Local healthcare officials join forces to pursue $8.2 million grant for healthcare improvements in Presidio and Terlingua

Local healthcare officials join forces to pursue $8.2 million grant for healthcare improvements in Presidio and Terlingua

PRESIDIO, TERLINGUA — A consortium of local entities are pursuing an ambitious $8.2 million project to grow healthcare access in Presidio and Terlingua. The Big Bend Regional Hospital District and Preventative Care Health Services are partnering, along with the City of Presidio and Terlingua Fire and EMS, in pursuit of a multimillion dollar United States Department of Agriculture impact grant to advance ideas and solutions for long-term sustainability of rural healthcare.

The project will request $6.6 million in grant funds and require a 25% match — meaning local entities will have to come up with $1.6 million to contribute, a hefty effort for the rural communities. Already, Presidio County commissioners threw their weight behind the project last week, committing $275,000 to the project over the next three years, should the grant funding come through. 

BBRHD’s executive director, JD Newsom, has taken a leading role in the grant writing application and in the formation of the project’s goals. If the grant is given to the project, Newsom will also help seek support from area foundations to help alleviate the burden of the matching funds that will fall on the area’s small, rural communities.

This week, Newsom explained the four-pronged plan, which begins with preventative healthcare. In Presidio, that means supporting PCHS’ Presidio clinic during the day by adding a behavioral counselor to the clinic. In Terlingua, PCHS would begin operating a part-time clinic there for two days a week. Currently, there are no healthcare providers in Terlingua, forcing residents to drive hours to see a doctor.

The second prong is to extend clinic operations in Presidio to have after-hours care. When the clinics stop seeing patients at 3 p.m., Presidio residents have to rely on EMS for medical care, often resulting in long trips to see a physician at the hospital in Alpine, nearly 90 miles away. Hospital visits can be costly for patients, and the EMS department’s ambulances wear down and break down quickly when making so many trips. To replace a single ambulance, the cities, counties and the hospital district end up footing a bill that can run over $300,000.

“The EMS providers oftentimes are not equipped to determine if somebody needs to go to the hospital or not, so the default is to go to the hospital, because they’re not able to make that determination,” said Newsom. By having a clinic open and available, hospital trips could be reduced. “Hopefully with the after hours clinic the doctor or nurse could say it’s an ankle sprain, we’ll wrap it up for you and here’s a plan. You don’t need to go to the hospital by ambulance now,” said Newsom. “It’s about triage.”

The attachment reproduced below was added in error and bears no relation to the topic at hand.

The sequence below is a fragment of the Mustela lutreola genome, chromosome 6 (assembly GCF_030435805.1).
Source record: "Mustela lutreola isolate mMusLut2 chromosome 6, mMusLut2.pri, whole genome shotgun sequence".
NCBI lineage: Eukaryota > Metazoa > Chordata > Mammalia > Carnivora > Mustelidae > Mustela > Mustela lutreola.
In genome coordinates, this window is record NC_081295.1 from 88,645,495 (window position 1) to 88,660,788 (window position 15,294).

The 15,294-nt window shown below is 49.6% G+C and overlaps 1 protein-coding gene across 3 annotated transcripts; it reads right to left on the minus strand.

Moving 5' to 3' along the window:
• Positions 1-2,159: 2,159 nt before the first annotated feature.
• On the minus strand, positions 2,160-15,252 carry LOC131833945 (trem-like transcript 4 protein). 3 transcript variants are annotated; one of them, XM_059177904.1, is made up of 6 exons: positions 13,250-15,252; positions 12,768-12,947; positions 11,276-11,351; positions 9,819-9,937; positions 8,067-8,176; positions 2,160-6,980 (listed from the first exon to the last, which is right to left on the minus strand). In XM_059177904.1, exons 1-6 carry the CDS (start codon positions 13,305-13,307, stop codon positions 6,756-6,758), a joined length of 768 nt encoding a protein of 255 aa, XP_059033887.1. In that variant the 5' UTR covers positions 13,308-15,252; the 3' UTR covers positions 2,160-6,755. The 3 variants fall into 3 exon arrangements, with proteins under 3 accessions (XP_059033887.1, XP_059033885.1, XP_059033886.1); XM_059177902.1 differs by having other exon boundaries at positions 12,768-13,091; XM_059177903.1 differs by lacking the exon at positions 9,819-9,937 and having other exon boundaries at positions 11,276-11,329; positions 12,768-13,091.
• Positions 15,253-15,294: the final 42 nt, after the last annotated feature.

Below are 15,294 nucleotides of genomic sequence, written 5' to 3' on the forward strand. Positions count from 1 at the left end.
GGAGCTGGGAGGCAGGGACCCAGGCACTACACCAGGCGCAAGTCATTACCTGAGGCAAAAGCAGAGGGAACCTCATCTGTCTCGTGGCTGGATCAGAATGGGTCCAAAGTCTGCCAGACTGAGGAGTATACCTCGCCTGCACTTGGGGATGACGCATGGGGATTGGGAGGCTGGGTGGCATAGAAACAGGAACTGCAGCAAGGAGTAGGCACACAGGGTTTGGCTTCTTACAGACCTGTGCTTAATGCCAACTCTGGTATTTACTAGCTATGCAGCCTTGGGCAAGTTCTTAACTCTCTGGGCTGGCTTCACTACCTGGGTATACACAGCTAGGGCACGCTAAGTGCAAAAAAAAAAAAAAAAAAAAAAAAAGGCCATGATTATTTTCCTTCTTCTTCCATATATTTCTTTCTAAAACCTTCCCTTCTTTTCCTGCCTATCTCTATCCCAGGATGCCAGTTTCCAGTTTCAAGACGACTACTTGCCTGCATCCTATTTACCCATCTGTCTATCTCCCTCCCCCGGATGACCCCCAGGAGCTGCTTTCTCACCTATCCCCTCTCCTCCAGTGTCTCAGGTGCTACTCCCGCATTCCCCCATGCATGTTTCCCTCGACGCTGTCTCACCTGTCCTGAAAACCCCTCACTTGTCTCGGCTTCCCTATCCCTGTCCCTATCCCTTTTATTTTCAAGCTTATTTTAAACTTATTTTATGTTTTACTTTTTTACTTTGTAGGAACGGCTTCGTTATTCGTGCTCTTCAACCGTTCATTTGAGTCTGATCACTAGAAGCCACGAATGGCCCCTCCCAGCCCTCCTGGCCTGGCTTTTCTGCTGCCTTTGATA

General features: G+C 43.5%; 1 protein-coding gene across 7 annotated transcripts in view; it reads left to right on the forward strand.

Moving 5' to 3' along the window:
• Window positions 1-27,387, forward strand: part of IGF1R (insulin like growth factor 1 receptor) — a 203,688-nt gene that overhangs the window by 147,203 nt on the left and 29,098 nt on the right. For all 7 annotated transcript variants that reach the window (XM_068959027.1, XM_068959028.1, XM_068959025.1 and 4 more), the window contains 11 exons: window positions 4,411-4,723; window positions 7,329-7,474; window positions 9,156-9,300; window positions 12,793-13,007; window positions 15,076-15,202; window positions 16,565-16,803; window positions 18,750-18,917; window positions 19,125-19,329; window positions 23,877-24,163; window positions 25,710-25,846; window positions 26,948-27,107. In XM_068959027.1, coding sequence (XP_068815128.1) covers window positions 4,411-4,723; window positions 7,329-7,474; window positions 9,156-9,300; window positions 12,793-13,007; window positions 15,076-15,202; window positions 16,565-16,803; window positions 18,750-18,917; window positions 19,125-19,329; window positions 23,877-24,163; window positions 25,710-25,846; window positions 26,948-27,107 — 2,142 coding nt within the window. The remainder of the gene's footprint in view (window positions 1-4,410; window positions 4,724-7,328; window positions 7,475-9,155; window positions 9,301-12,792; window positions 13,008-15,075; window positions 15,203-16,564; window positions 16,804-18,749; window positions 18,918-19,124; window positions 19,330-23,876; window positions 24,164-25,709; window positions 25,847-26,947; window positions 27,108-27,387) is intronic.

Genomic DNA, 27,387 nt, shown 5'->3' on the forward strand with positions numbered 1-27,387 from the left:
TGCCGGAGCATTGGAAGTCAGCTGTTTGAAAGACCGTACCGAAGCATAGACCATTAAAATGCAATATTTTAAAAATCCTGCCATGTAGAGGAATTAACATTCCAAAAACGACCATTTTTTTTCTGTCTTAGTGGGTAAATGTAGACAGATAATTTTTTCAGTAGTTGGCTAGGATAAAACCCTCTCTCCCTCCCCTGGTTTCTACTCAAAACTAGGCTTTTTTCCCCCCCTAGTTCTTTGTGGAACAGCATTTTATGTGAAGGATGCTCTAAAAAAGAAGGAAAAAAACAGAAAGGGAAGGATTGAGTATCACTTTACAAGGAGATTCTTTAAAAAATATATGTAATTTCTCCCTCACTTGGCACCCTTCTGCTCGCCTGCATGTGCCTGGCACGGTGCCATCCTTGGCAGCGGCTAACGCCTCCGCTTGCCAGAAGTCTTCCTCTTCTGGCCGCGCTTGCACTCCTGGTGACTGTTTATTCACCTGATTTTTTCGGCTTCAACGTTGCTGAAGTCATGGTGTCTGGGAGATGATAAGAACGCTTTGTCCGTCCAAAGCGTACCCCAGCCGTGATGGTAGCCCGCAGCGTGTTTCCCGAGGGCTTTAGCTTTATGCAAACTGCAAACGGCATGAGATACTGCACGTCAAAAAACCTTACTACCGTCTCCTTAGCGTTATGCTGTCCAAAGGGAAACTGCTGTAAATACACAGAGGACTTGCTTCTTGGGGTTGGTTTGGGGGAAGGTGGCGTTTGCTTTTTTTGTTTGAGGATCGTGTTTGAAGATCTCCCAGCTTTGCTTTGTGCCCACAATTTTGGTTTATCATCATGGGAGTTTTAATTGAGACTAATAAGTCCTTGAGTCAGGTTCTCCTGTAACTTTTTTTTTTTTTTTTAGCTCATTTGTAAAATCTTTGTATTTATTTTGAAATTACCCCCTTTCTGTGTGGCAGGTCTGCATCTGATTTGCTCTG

The grant funding would allow PCHS to extend their hours and provide after-hours care Monday through Friday from 3 p.m. to 11 p.m., adding eight more hours of local medical care. While 24/7 care is ideal, Newsom said that they see the most need during the 3 p.m. to 11 p.m. hours, and for now, the project is more cost effective to rely on the hospital for overnight care. The Presidio clinic would also be open five hours every other Saturday.

The third prong is a telemedicine component, broadening access to telemedicine in both Terlingua and Presidio by purchasing equipment so people can see specialists that are otherwise in far flung cities like El Paso or Odessa/Midland. In Terlingua and Presidio, where not everyone has internet access, providing telemedicine in the clinics opens up access where it wasn’t before.

“The fourth prong, which I believe will be transformative and innovative, is around emergency medical services,” Newsom said. “What we’re proposing to do is establish a community paramedicine program in both the city of Presidio and with Terlingua Fire and EMS.” Paramedics already working in the area would be trained and certified as community paramedics, who could visit local residents’ homes to work one-on-one with people who need extra education and help managing their chronic medical conditions. Newsom said, “If we can help people manage their diabetes or blood pressure, we’re reducing the number of transports or ER visits.”

“We have a lot of elderly folks who have six, seven, eight prescriptions and need help understanding how to take those. Community paramedics are another layer of support for people who need that,” explained Newsom.

In Presidio and Terlingua, many agree that the needs are huge. “I’ve been working with people at the City of Presidio for five years to try to come up with a workable healthcare solution for Presidio,” said Presidio City Attorney Rod Ponton. “They don’t have any doctor who lives there and the family practice health clinic is only there for preventative care, not acute care.”